NEW YORK ― McGraw-Hill Cos. Inc. plans to split into two public companies, with one holding its Standard & Poor’s ratings and index businesses and the other holding its textbook publishing units.
The move, announced Monday, is a major step toward the breakup and reorganization of the mini-conglomerate that was called for by activist investors last month in a meeting with McGraw-Hill directors.
The investors — Jana Partners LLC, a hedge fund, and the Ontario Teacher’s Pension Fund — argued that breaking up the company would increase its value to shareholders.
A Jana spokesman did not immediately respond to a request for comment.
The company’s shares were up 2.6 percent to $39.74 in premarket trade.
Terry McGraw, chairman and chief executive of the company and a great-grandson of the founder, will lead McGraw-Hill Markets, which will hold the Standard & Poor’s credit rating business, S&P’s market index business and S&P Capital IQ, which provides data and analytical tools on companies and markets.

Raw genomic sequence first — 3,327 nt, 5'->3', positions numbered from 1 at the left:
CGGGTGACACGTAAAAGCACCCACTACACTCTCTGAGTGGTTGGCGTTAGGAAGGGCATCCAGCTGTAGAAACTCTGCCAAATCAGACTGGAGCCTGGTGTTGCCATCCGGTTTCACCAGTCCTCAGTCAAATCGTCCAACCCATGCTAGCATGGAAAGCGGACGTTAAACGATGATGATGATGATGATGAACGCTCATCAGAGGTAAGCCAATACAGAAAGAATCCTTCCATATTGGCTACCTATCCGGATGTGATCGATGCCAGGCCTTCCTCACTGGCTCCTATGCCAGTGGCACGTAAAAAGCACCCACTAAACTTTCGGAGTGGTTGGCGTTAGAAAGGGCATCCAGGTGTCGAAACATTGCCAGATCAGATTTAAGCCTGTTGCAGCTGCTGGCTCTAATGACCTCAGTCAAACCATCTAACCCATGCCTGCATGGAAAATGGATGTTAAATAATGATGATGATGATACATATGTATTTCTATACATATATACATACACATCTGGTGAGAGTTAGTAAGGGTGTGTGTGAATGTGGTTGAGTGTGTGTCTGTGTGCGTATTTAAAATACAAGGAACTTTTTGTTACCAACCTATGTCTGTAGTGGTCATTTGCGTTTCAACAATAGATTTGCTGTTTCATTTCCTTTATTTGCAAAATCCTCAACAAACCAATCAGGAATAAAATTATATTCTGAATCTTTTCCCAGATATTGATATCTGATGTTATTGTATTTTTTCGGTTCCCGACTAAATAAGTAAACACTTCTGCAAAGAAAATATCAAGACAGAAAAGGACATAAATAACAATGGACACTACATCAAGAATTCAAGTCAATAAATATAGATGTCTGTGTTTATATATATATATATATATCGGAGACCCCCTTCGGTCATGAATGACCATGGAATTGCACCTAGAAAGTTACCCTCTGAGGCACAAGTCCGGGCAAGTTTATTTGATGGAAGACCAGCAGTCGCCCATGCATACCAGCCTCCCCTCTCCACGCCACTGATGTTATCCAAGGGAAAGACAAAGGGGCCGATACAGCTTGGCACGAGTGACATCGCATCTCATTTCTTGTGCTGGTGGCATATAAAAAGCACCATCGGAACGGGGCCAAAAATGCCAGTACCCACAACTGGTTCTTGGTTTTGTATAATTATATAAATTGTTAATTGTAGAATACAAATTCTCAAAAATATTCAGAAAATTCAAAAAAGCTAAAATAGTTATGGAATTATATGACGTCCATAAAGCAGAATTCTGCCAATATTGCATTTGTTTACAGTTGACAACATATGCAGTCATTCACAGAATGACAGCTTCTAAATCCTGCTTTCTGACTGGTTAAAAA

The company said it has started a search for a new CEO for McGraw-Hill Education, which will contain the textbook publishing and education units. The current head of those businesses is Robert Bahash, 66, a long-time chief financial officer of the corporation who stepped into his current post last year after the top education executive left.
The break-up, which will be structured as a tax-free spinoff of the education business to McGraw-Hill shareholders, is expected to be completed by the end of 2012, the company said in a statement.
The markets businesses will have about $4 billion of revenue in 2011, and the education businesses will have about $2.4 billion in revenue, it said.
McGraw-Hill said it will make significantly cut from $1 billion of current corporate expenses and administrative and technology costs.
Evercore and Goldman Sachs are advising on the spinoff.
The company said it would speed up share repurchases to a total of $1 billion in 2011. It said it has bought back $541 million of stock so far this year.